What is a Biopsy and Why Does My Pet Need One?
A biopsy is when a small sample of a tissue, most often a lump or growth, is taken for analysis to determine what it is. Unfortunately it is impossible to tell what a lump is just by looking at it or feeling it. There are many circumstances when your vet may recommend a biopsy prior to surgery or treatment.
Why can’t the lump just be removed?
For some small lumps this may be appropriate. However for larger lumps, those in locations difficult to remove (for example head and legs) and those showing worrying characteristics such as rapid growth or ulceration, a biopsy before surgery is often more appropriate.
A specialised needle for taking a biopsy
A biopsy helps tell your vet the following:
- If the lump is a cancer
- If it is cancer, whether it is benign or malignant
- How aggressively it will behave
- What type of surgery is required to treat it successfully
- Whether treatments other than surgery are appropriate
- What the long term outlook is (prognosis)
Surgery for some types of cancer requires a margin of apparently normal tissue to be removed with the cancer to ensure all the cancer is taken away. This margin can be up to 2-3 centimetres for certain types of cancer. If this type of surgery is not performed as the first surgery then further surgery has less chance of curing the cancer. Incomplete first surgery can significantly compromise future treatment and sometimes survival with cancer.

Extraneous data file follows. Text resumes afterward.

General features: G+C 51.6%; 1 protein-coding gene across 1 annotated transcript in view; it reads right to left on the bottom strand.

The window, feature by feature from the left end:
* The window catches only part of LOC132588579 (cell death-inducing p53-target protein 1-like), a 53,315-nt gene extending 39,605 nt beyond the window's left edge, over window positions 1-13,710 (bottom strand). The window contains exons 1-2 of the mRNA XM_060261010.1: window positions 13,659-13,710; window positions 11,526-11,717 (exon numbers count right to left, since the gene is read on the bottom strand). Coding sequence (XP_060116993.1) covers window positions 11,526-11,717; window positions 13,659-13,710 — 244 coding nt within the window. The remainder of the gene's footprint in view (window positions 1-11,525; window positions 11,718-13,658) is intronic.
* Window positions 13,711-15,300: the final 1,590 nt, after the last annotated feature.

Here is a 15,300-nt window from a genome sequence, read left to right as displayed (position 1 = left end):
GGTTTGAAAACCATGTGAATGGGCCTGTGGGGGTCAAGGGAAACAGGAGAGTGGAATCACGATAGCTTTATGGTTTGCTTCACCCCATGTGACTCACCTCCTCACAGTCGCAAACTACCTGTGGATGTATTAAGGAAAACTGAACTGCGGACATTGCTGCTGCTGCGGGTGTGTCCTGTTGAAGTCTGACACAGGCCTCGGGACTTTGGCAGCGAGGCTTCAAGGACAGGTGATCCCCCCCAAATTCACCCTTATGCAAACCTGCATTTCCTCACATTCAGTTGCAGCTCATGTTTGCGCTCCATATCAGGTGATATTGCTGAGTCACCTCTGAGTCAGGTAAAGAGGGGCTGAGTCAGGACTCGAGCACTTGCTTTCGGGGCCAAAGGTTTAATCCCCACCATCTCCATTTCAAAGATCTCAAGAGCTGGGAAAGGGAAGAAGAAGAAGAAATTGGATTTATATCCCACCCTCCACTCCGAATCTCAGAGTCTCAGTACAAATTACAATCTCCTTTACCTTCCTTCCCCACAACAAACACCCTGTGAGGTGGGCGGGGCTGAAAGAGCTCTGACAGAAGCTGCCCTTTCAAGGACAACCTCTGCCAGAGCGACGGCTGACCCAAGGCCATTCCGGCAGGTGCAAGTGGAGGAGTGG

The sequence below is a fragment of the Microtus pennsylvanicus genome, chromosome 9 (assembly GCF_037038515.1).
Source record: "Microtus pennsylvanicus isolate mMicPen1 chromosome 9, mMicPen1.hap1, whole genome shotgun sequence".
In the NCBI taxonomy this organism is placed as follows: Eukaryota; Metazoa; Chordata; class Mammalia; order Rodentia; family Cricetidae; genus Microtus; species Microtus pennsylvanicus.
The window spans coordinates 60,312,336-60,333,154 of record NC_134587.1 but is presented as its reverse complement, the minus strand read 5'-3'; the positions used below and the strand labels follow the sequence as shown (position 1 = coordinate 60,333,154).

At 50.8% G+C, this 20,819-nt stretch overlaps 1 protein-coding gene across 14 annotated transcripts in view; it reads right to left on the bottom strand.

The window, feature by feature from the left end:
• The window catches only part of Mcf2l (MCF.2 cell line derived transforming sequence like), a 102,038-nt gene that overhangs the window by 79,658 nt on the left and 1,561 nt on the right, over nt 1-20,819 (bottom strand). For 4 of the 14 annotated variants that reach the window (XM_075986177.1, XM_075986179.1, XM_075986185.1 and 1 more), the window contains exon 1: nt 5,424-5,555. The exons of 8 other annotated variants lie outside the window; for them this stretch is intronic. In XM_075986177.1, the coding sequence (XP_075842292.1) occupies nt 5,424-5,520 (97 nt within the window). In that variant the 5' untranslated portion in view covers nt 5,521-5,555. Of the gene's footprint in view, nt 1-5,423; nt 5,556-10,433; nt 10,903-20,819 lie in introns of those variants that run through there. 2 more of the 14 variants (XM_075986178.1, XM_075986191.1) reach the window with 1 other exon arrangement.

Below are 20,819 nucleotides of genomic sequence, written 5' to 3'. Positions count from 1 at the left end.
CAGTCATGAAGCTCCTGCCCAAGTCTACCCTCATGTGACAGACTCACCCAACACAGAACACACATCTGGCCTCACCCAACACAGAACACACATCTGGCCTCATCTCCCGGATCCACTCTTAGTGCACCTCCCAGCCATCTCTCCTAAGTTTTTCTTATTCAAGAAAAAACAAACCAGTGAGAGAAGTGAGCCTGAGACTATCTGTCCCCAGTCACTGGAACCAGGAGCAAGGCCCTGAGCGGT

The smaller ink ring on this dog’s leg circles the mass. The larger ink ring marks the margin of normal tissue to be removed with the mass.
The long term outlook and chance of a cure (prognosis) is also different for different types of cancer. The type of cancer may change an owners’ willingness to treat their pet and the costs involved. A biopsy allows this to be discussed before considering more major surgery
Even within one type of cancer there may be different levels of aggressiveness often called ‘Grade’. This is further important information that a biopsy will provide, as the treatment required and survival varies significantly with grade.
You can’t judge by appearances! These images show 2 masses on chest walls with very similar appearance. The lump on the left was a benign fatty mass and cured with simple surgery. The lump on the right was an aggressive malignant tumour that required extensive surgery to treat it.
How is a biopsy taken?
Biopsies are either taken through a small surgical incision or using a special needle. The needles take a smaller sample but do not require a surgical incision. They are also useful to obtain samples of masses located deeper in the tissues or in body cavities.
Can there be problems with a biopsy?
Complications of biopsy procedures are uncommon. However as with any surgery, wound problems, significant bleeding and infections can occasionally happen. The most common problem with a biopsy is the failure for the sample to give a definitive answer. In general the larger the sample taken, the more likely we are to achieve a definitive diagnosis. However, we expect biopsies provide the correct and definitive diagnosis in about 95% of cases. This is not because the procedure is poorly performed, but because of the limitation of analysing a small piece of tissue.
The other disadvantage to biopsies is the need for sedation or anaesthesia and the additional costs involved. However the benefits achieved by treating the cancer correctly generally will outweigh these issues and may save money in the long term.